06/08/2015 11:22 am ET Updated Jun 08, 2016

Swimming Pools

Brandon Brooks/YouTube

"Pour up (drank), head shot (drank), sit down (drank), stand up (drank), pass out (drank), wake up (drank), faded (drank), faded (drank)." -- Kendrick Lamar

The 20th Century struggle for racial justice, equal access and equal protection under the law known as the American Civil Rights Movement unfolded over many decades and upon multiple planes. Most commonly, however, when the masses reflect upon these struggles, the planes of struggle considered are public schools, lunch counters, and buses. Yet, one of the most significant planes upon which this critical history unfolded were places of recreation: beaches and swimming pools.

From the Atlantic waters of Myrtle Beach to the Pacific waters of Santa Monica, to public pools in municipalities throughout our nation, the opposition to the integration of these public places was fierce. In some cases, lives were lost, even if an integrative act was unintentional. A 1919 race riot in Chicago resulted from the stoning and subsequent drowning of African American teenager Eugene Williams who violated the unwritten segregation of Lake Michigan after he mistakenly swam into "white-only" waters.

Among the primary historical motivations for standing in defense of beaches and pools against integration was that these settings were perceived as highly-sexualized environments. It was believed that white women in bathing suits would be harmed if allowed to interact with the hyper-sexualized Black male. Therefore, the virtue of white women, as well as concern for the perceived uncleanliness of Black bodies, which purportedly would bring disease to the water, was enough to support and encourage strong, even violent opposition to the desegregation of beaches and pools.

Now, in the 21st Century, as disturbing video of African American teenagers in McKinney, Texas, many donning bathing suits, continues to spread rapidly throughout all media, swimming pools, once again, emerge as a place of struggle. First verbally, then physically attacked by adult civilians, these teenagers, many who reside in the community, were made to sit on the ground by police. Some of these teenagers were even handcuffed while their white counterparts meandered about without any police interference.

As an officer slammed a teenage African American female to the ground, drew his gun on those concerned for her well-being, then placed the full weight of his body upon the young woman's back, history has repeated itself.

Dr. Martin Luther King, Jr. once recounted one of his most difficult experiences as a father; the day that he had to tell his children why they would not be afforded entry into a popular, yet segregated amusement park. It is always difficult when young people are terrorized, unfairly excluded from the joys of life. Unfortunately, time and time, again, we have borne witness to this exclusion. The impetus for this is one of the greatest threats before us as a nation -- civilians and law enforcement officers drunk off of their own errant perceptions of racial superiority and power.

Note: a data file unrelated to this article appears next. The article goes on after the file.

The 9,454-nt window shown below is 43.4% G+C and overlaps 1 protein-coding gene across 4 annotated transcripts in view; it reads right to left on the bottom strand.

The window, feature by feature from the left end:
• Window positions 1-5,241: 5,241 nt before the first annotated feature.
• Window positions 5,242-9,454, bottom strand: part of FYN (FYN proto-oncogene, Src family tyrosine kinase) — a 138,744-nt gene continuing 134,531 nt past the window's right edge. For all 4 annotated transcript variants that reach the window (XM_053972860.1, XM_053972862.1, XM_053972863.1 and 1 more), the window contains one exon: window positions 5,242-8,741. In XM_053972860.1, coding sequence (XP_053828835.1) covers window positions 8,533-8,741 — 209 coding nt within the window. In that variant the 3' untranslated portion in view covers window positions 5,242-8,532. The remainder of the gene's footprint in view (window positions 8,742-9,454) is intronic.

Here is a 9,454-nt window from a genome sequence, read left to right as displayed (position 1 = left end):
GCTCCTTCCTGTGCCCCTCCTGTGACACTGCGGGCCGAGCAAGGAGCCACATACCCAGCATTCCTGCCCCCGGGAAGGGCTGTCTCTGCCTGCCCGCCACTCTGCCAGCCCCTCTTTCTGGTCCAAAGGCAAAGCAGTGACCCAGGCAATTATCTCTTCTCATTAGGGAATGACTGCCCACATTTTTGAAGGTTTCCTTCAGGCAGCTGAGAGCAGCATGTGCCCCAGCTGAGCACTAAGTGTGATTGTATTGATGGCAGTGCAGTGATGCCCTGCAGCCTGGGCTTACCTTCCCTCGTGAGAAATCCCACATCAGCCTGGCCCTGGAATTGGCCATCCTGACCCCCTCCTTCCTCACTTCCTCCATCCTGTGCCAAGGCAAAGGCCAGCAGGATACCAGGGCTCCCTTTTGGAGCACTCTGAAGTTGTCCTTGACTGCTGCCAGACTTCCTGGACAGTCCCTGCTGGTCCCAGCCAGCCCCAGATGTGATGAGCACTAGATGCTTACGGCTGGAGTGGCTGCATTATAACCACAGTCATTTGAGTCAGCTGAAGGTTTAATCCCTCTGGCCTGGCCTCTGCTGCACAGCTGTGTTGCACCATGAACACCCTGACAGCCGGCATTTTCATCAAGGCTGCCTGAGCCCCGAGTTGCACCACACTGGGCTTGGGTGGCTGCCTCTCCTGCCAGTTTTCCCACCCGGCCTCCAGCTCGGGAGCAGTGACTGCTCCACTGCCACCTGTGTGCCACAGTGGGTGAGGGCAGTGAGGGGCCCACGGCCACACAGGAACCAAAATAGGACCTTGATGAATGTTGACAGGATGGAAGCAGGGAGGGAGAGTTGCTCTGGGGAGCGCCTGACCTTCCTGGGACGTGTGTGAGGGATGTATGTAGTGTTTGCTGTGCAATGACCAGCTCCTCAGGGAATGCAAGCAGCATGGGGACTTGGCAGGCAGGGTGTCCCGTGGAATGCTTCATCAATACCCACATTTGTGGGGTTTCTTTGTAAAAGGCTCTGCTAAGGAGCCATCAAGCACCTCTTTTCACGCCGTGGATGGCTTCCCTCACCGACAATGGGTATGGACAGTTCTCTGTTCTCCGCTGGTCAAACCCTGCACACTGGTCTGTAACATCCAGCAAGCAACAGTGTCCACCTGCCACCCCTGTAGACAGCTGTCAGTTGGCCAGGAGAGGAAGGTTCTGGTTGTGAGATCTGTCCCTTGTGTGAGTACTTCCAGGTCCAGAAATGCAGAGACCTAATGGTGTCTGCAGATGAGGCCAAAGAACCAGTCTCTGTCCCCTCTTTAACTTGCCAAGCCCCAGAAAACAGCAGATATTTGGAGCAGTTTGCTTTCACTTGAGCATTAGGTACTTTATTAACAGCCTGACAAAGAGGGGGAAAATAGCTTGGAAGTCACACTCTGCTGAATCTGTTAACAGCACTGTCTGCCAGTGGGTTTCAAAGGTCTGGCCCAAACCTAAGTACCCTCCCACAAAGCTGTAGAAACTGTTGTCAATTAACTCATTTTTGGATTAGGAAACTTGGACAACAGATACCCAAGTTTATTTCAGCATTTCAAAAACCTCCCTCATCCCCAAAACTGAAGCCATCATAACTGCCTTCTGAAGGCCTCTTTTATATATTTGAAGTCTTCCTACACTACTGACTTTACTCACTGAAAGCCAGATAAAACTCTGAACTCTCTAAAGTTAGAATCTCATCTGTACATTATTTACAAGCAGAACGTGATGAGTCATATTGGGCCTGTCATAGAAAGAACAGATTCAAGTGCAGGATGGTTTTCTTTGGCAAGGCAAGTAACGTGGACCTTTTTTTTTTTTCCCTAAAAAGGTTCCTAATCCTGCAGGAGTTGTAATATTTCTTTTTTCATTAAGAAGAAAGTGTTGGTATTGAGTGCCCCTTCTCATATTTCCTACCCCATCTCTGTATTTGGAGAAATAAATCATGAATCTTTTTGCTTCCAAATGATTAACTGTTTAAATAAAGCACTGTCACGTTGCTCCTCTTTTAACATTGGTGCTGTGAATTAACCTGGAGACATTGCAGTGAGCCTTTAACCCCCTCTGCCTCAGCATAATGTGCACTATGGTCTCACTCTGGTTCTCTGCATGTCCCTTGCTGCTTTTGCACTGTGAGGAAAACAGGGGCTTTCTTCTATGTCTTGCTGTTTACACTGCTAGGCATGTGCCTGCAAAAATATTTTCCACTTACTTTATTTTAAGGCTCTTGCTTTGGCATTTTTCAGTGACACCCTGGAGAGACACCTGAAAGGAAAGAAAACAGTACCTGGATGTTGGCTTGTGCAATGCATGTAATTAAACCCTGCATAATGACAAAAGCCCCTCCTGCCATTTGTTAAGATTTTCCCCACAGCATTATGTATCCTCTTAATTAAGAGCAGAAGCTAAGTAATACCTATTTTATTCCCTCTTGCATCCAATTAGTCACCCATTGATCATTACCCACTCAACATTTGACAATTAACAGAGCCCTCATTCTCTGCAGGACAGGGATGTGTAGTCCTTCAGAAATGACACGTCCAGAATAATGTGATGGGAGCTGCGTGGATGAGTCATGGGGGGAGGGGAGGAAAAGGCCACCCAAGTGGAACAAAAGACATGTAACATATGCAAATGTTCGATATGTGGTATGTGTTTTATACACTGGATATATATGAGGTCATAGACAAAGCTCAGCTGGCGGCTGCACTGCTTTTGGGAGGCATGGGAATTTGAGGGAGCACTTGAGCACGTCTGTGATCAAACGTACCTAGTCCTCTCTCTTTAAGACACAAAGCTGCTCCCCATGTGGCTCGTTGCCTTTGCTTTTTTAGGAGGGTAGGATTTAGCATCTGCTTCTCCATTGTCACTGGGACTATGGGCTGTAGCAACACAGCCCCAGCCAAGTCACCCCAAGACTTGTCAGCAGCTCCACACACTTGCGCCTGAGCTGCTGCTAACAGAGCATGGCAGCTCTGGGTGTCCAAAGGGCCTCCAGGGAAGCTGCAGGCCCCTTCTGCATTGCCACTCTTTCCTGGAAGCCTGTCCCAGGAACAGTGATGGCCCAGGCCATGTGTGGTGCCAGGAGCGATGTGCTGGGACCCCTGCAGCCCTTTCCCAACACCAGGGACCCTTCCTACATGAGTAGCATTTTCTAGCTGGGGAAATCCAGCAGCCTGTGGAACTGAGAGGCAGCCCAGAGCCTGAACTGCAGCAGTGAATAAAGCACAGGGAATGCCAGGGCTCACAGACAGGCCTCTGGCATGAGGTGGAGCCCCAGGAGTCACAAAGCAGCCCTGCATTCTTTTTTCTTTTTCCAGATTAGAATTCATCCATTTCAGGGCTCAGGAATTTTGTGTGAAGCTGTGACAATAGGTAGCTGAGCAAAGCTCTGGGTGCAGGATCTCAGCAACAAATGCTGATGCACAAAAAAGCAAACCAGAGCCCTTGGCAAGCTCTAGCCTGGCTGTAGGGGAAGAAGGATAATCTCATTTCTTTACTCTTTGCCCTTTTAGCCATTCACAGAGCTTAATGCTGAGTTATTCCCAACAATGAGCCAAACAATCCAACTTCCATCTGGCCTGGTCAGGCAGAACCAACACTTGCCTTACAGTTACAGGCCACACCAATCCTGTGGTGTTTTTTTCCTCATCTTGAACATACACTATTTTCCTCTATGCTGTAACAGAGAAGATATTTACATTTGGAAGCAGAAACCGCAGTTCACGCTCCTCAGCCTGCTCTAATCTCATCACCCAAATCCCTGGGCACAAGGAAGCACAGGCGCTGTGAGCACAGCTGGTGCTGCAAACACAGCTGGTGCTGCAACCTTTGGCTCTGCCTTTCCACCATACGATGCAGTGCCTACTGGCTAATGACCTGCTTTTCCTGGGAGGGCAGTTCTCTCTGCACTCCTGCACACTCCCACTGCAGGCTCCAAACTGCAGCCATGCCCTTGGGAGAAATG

One of the first lessons given a beginning swimmer is not to drink the water. Drinking pool water will make you sick. The same is true for those who continue to drink from the long polluted pools of racism and xenophobia. Without question, the videos of the incident in McKinney reveal those who have drunk their fill of the pool, now inebriated with the fear of others, stumbling and fumbling through life, placing our safety and security at risk.

Interestingly, bodies of water, both natural and human made, have set the stage for divinely-inspired acts of liberation. From the waters parted at the Red Sea that set a nation free to a providential encounter with Christ at the pool of Bethesda that healed a man of a lengthy illness, water holds great significance to our freedom narrative. May then the McKinney pool serve as the water of baptism for a new generation of activists committed to the liberation struggle.

It is still far too early to tell what will ultimately emerge from all of this. Painfully, this generation knows all too well that just because an incident is captured on camera does not mean that justice will be served. While awaiting the findings, not only of the McKinney investigation, but of countless police-involved incidents across the country, it is clear that American justice needs to be checked into rehab.

Prayerfully, then we can once and for all drain this polluted pool.